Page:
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Full Version: [RL] Icon-based Passwording System
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I came across the following link that describes GUI-based passwording systems:

In particular, the second system described by the article, which involves a field of randomly chosen shifting icons, really caught my attention. The system has a large library of icons, and the user picks a small handful to be password icons. The twist is, you never actually have to click one of your password icons on the login GUI, which keeps the password secret.

The logon screen consists of a grid of randomly chosen icons, with four of your password icons distributed somewhere on the grid. You locate the icons, and visualize that they're at the corners of an imaginary shape. You click inside that shape, and then the system randomly arranges the icons again. You then repeat the process, figuring out which four icons are from their set of password icons, and clicking inside the borders of the new invisible shape.

After a set number of clicks in the correct areas, the system can determine with a reasonable level of confidence that you actually know which icons are password icons and aren't just hitting the imaginary shapes by random chance. However, someone watching your clicks has no easy way of determining which icons actually make up the corners of your shapes. Depending on the size of the icon library, and the size of grid used for login, it's possible that if someone shoulder surfed a huge number of logins, pattern analysis would eventually pick out out the password icons, but it would not be an easy task.

Anyway, I figure a visually oriented, yet shoulder-surfing resistant password entry system is a perfect fit for the SR setting, especially with how widespread AR overlay is.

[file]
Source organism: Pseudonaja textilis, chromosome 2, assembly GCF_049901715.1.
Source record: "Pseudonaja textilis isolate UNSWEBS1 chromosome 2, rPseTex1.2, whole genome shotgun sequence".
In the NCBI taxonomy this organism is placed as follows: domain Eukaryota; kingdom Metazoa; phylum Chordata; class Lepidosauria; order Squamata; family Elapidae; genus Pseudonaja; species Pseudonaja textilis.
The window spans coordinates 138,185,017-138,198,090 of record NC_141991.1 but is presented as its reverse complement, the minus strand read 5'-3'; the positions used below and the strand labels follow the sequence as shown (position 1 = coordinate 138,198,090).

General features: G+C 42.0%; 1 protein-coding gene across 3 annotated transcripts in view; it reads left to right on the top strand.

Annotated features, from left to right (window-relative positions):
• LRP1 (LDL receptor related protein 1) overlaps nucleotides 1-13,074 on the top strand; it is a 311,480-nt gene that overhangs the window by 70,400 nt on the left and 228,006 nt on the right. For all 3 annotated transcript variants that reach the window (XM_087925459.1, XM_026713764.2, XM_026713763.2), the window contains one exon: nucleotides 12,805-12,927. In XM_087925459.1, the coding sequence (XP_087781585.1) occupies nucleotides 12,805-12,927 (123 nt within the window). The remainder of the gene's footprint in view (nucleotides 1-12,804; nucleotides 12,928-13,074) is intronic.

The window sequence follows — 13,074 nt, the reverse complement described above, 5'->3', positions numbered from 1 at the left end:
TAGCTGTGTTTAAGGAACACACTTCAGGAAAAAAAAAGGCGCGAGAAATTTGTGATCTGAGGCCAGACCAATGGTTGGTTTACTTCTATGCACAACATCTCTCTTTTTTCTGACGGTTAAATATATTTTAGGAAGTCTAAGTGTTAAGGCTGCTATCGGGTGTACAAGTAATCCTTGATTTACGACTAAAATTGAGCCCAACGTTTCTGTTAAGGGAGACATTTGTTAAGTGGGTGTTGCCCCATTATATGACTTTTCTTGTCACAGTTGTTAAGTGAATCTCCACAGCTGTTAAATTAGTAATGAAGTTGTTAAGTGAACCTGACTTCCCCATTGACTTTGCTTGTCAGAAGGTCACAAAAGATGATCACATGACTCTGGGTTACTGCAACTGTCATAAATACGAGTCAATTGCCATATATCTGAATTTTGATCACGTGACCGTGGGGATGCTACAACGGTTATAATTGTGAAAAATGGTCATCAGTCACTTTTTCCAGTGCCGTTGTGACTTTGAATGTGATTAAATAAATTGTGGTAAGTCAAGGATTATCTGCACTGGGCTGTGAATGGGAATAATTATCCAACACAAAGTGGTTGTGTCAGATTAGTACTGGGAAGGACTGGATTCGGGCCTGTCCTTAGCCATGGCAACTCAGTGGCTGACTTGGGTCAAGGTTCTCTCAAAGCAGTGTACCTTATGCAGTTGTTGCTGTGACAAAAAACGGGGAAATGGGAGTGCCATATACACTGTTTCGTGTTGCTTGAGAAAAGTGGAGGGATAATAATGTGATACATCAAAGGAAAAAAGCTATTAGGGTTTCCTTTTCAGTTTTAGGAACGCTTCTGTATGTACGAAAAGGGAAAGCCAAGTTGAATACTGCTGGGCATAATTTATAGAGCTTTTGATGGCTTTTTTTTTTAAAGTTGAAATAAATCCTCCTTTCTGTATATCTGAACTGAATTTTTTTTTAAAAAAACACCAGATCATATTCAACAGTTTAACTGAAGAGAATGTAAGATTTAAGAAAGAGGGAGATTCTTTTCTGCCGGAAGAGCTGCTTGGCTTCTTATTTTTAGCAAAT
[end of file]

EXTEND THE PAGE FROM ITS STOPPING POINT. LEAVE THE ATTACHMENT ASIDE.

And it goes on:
That is indeed really cool. And of course the way to hack it is to set up a series of "logins" that are plausibly masked as passing irrelevent traffic that submit no password attempt at all. With enough of them logged, you could check to see which icons are always there and your first "deliberate" login would be correct all the way through.

Anyone seen Johnny Mnemonic recently?
Crusher Bob
Well, you can increase the security there by having the user choose, say, 6 valid icons, but only ever having 4 of the valid icons appear on the login attempts. Also, if you have a semi-smart 'other icon chooser', to make sure that some non-password icons always appear as well that would probably defeat all attempts at frequency analysis.

This would also appear to give you high resistance to the more 'extreme' froms of shoulder surinf, like key-logging and Van Eck phreaking.
BTW, one of the links in the article lets you download a demo program that shows it off. It's worth the download to see the thing in action live.

Crusher Bob's right, just because it uses 4 icons at a time to define the imaginary shape, doesn't mean you're limited to using 4 icons in your set of password icons. (In fact, the demo program uses 6 icons out of a total library of 125 for it's sample password.)

As for bringing up the password grid multiple times to be able to see what icons always show up, just set a policy in place that a particular account's password grid can only be brought up x number of times without a successful click on the imaginary shape. After that, lock the account down similar to how an alphanumeric-based password system locks down an account after x number of failed password entries.

The neat thing about this system is that while the article presents it as an iconic system, there's nothing locking you into graphic images instead of other distinguishable symbology, like say, using differently colored alphanumeric characters. Your symbols could be the letters D, U, M, P in brown and S, H, O, C, K in electric blue.
I like it; good web find, RP.
another interesting thing is that this works in favor of the human brain.
we are preprogramed to locate shapes and similar, but are worse at rembering random rows of letters and numbers.

on the other hand, computers have a bad time with pattern recognition, but can do rapid bruteforce attacks on strings of letters and numbers...
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